Is Southern Destined for Greatness?

Investors love stocks that consistently beat the Street without getting ahead of their fundamentals and risking a meltdown. The best stocks offer sustainable market-beating gains, with robust and improving financial metrics that support strong price growth. Does Southern (NYSE: SO  ) fit the bill? Let's look at what its recent results tell us about its potential for future gains.

What we're looking for
The graphs you're about to see tell Southern's story, and we'll be grading the quality of that story in several ways:

  • Growth: Are profits, margins, and free cash flow all increasing?
  • Valuation: Is share price growing in line with earnings per share?
  • Opportunities: Is return on equity increasing while debt to equity declines?
  • Dividends: Are dividends consistently growing in a sustainable way?

What the numbers tell you
Now, let's take a look at Southern's key statistics:

SO Total Return Price Chart

SO Total Return Price data by YCharts.

Passing Criteria

3-Year* Change 

Grade

Revenue growth > 30%

5%

Fail

Improving profit margin

46%

Pass

Free cash flow growth > Net income growth

106.9% vs. 43%

Pass

Improving EPS

29.6%

Pass

Stock growth (+ 15%) < EPS growth

61.8% vs. 29.6%

Fail

Source: YCharts.
*Period begins at end of Q4 2009.

SO Return on Equity Chart

SO Return on Equity data by YCharts.

Passing Criteria

3-Year* Change

Grade

Improving return on equity

10.1%

Pass

Declining debt to equity

(9.3%)

Pass

Dividend growth > 25%

12%

Fail

Free cash flow payout ratio < 50%

1,902% 

Fail

Source: YCharts.
*Period begins at end of Q4 2009.

How we got here and where we're going
Five out of nine passing grades isn't a bad showing, but it is a bit disturbing to see such a well-established company's share price running away from its fundamental growth. More distressing is Southern's unsustainably high level of dividend payouts relative to free cash flow, which has languished below earnings for many years -- as you might expect for such a capital-intensive enterprise.

Southern's in the process of transitioning toward more gas and nuclear power generation, which will understandably keep capital costs high for at least next several quarters. However, as my fellow Fool Justin Loiseau points out, Southern is hardly alone in overextending itself on dividend payments recently. Of its larger peers, only Exelon (NYSE: EXC  ) is paying out a comparatively reasonable amount of free cash flow in dividends -- many utilities fell into negative free cash flow territory in 2012. Utilities have generally been a very mixed bag on a fundamental basis. Not only are they struggling to maintain positive free cash flow, but the only way anyone seems able to grow revenue is by merger, as Duke Energy (NYSE: DUK  ) and Exelon both went through the process last year.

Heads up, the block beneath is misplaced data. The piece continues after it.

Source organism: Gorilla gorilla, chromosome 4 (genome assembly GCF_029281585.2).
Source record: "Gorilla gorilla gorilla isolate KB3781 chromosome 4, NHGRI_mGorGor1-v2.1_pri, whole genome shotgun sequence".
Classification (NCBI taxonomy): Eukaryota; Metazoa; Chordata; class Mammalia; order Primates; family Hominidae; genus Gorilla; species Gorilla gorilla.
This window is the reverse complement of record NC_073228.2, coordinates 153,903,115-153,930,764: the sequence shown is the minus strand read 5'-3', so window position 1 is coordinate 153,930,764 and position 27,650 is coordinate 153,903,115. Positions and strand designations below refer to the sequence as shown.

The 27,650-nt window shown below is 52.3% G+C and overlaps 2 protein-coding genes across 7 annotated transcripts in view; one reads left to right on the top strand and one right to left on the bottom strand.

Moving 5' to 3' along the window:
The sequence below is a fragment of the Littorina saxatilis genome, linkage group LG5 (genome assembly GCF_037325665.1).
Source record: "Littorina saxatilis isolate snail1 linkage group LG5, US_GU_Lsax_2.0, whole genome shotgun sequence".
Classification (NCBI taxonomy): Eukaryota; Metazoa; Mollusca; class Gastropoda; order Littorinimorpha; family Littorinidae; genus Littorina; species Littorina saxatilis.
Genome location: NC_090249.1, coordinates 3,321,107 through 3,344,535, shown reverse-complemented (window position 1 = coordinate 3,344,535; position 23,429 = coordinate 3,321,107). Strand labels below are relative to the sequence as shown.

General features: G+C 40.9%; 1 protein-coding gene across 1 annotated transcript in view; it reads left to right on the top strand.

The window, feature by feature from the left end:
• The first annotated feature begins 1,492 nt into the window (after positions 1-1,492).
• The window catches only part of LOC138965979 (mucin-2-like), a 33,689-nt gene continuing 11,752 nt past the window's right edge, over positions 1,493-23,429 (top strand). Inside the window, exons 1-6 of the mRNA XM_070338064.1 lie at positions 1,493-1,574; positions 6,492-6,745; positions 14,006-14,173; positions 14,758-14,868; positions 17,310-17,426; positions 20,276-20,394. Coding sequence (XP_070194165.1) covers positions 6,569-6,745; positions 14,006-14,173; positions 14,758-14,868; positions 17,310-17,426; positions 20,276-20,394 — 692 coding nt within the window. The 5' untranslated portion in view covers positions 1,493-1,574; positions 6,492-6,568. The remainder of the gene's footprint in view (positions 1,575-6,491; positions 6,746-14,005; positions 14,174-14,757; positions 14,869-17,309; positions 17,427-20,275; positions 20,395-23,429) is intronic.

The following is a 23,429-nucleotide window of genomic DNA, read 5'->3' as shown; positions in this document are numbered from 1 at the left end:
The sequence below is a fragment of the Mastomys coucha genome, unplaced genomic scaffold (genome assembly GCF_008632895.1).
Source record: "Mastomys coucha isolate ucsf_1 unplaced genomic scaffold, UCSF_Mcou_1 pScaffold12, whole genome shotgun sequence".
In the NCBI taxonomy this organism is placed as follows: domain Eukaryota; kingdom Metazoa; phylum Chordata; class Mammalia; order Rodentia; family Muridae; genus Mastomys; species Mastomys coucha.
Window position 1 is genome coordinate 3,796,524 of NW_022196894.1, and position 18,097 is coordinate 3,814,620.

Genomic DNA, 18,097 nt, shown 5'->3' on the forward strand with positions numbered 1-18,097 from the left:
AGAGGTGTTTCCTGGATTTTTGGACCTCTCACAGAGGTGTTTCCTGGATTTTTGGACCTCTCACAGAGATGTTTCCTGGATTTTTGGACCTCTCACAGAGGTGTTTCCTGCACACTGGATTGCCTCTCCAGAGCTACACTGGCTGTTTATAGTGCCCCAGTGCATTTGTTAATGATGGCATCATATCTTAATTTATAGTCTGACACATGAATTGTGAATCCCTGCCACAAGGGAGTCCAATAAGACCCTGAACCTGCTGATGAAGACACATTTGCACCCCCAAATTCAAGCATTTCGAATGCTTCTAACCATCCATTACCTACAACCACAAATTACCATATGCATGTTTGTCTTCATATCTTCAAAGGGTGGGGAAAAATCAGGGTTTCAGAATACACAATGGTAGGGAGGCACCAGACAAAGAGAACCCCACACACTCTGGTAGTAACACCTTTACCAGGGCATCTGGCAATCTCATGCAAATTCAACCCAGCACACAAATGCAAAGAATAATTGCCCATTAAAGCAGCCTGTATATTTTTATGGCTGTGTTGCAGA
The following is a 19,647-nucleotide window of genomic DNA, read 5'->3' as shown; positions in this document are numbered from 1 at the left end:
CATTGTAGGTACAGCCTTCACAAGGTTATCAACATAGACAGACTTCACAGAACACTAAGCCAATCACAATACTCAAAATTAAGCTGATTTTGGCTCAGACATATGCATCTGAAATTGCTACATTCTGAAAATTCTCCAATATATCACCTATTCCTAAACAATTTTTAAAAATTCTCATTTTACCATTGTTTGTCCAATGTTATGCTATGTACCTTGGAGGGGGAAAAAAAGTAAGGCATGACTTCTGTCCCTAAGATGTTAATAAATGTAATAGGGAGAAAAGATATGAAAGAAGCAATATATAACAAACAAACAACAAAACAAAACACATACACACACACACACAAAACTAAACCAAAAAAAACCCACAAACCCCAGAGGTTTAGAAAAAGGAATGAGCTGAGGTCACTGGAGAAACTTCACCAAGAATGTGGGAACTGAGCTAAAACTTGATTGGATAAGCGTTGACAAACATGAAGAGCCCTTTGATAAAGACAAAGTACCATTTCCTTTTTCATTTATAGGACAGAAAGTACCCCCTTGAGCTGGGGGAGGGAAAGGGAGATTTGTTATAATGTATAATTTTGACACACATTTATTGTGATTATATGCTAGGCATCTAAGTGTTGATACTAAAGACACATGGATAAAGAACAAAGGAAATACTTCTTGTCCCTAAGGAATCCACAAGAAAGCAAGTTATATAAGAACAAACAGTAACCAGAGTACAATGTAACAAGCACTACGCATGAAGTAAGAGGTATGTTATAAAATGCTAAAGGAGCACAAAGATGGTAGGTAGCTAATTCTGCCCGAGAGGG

On a more positive note, Southern is doing better than nearly every other utility (except Exelon) at reducing its debt levels relative to equity:

SO Debt to Equity Ratio Chart

SO Debt to Equity Ratio data by YCharts.

NextEra Energy (NYSE: NEE  ) might be the world's most admired utility, but its financial management hasn't been quite as admirable as Southern's. Duke and Dominion Resources (NYSE: D  ) have both taken on a substantial amount of new debt over the past three years as well, which could leave them more susceptible to dividend cuts (as if they weren't already), should a major natural disaster strike again with the destructive force of last year's Hurricane Sandy.

Southern may not be perfect, but it's doing the best it can with a rather limited hand in utility power generation. However, after having yield-seeking investors flock to utility stability for years, the stock may be a bit overheated. Will it be worth investing more over the near term, or does a better entry point wait later this year, or next?

Putting the pieces together
Today, Southern has some of the qualities that make up a great stock, but no stock is truly perfect. Digging deeper can help you uncover the answers you need to make a great buy -- or to stay away from a stock that's going nowhere.

As the nation moves increasingly toward clean energy, Exelon is perfectly positioned to capitalize on having the largest nuclear fleet in North America. This strength, combined with an increased focus on balance sheet health and its recent merger with Constellation, places Exelon and its resized dividend on a short list of the top utilities. To determine if Exelon is a good long-term fit for your portfolio, you're invited to check out The Motley Fool's premium research report on the company. Simply click here now for instant access.

Keep track of Southern Company by adding it to your free stock Watchlist.


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